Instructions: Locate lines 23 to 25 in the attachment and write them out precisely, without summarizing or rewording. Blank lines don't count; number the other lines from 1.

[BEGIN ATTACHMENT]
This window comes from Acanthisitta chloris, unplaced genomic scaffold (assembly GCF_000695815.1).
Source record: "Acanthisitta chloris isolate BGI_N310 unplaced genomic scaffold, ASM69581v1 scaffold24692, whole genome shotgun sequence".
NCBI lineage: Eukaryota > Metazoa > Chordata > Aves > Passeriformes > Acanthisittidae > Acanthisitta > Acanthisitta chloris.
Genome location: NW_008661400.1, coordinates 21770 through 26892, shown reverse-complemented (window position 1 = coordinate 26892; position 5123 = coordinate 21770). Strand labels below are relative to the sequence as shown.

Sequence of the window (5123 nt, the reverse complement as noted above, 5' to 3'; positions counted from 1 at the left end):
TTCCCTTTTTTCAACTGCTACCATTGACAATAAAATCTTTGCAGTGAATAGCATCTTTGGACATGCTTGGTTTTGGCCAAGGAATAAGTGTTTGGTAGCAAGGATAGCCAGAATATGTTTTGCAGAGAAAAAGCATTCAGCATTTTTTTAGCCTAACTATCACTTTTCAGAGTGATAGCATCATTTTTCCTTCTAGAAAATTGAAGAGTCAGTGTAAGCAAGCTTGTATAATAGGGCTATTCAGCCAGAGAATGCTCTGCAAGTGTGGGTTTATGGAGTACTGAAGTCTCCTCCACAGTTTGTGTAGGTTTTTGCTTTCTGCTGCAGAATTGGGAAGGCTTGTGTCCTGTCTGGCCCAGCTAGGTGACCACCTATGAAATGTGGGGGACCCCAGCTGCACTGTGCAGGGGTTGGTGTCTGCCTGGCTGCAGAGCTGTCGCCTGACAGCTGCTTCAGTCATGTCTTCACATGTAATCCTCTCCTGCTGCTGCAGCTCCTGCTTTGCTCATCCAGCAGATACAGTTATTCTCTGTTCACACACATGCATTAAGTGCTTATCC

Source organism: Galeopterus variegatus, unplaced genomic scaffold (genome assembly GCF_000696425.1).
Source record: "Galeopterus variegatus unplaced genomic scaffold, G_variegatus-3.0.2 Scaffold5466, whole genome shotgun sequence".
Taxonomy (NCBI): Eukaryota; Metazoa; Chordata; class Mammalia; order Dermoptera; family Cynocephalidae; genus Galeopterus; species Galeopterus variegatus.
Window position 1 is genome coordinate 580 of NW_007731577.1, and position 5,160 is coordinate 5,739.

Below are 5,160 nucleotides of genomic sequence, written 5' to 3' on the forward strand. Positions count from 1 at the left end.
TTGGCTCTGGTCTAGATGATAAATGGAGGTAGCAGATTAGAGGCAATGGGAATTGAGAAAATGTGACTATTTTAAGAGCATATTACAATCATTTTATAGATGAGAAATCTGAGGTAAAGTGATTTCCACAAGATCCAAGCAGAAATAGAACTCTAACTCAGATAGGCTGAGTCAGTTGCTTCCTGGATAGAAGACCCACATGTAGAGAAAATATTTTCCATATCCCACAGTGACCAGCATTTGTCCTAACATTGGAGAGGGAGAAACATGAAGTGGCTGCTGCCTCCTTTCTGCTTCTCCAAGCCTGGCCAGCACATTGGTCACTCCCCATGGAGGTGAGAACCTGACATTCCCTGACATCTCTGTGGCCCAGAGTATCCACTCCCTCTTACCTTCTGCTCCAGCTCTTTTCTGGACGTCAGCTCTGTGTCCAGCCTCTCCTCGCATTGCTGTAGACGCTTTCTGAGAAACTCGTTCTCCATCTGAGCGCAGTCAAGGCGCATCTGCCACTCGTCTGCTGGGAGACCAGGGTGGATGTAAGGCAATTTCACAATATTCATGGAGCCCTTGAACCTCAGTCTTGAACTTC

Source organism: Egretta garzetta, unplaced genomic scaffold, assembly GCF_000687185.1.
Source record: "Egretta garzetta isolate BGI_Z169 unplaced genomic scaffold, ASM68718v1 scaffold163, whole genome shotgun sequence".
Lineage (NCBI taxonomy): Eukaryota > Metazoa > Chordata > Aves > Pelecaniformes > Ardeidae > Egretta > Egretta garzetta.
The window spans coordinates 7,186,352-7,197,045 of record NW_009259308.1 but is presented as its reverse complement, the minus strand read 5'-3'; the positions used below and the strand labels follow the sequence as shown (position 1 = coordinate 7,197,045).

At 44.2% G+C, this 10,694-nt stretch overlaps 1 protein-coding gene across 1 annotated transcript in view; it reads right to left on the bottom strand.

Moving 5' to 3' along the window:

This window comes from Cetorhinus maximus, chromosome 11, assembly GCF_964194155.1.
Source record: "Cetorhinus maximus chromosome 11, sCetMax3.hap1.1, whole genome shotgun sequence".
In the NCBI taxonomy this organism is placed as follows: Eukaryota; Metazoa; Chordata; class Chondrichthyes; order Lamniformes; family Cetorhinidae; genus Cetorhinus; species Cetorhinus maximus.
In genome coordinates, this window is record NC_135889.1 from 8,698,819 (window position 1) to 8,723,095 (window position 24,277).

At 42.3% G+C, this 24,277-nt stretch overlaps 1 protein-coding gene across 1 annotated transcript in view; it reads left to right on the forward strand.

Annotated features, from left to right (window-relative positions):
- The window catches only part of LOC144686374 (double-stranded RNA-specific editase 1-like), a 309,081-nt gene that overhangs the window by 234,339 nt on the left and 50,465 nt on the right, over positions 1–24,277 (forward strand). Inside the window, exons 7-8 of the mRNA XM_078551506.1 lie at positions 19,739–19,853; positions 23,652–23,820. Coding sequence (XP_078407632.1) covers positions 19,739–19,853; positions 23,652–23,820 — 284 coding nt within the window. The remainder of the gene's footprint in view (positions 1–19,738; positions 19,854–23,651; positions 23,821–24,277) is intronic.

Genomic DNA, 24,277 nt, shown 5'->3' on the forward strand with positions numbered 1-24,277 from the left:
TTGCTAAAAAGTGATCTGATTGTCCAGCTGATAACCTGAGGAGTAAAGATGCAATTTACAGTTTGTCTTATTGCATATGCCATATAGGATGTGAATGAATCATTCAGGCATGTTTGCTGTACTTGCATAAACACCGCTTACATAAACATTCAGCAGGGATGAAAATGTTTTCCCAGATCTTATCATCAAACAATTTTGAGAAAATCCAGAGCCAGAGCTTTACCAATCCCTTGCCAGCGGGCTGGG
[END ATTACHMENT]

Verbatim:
At 42.3% G+C, this 24,277-nt stretch overlaps 1 protein-coding gene across 1 annotated transcript in view; it reads left to right on the forward strand.

Annotated features, from left to right (window-relative positions):
- The window catches only part of LOC144686374 (double-stranded RNA-specific editase 1-like), a 309,081-nt gene that overhangs the window by 234,339 nt on the left and 50,465 nt on the right, over positions 1–24,277 (forward strand). Inside the window, exons 7-8 of the mRNA XM_078551506.1 lie at positions 19,739–19,853; positions 23,652–23,820. Coding sequence (XP_078407632.1) covers positions 19,739–19,853; positions 23,652–23,820 — 284 coding nt within the window. The remainder of the gene's footprint in view (positions 1–19,738; positions 19,854–23,651; positions 23,821–24,277) is intronic.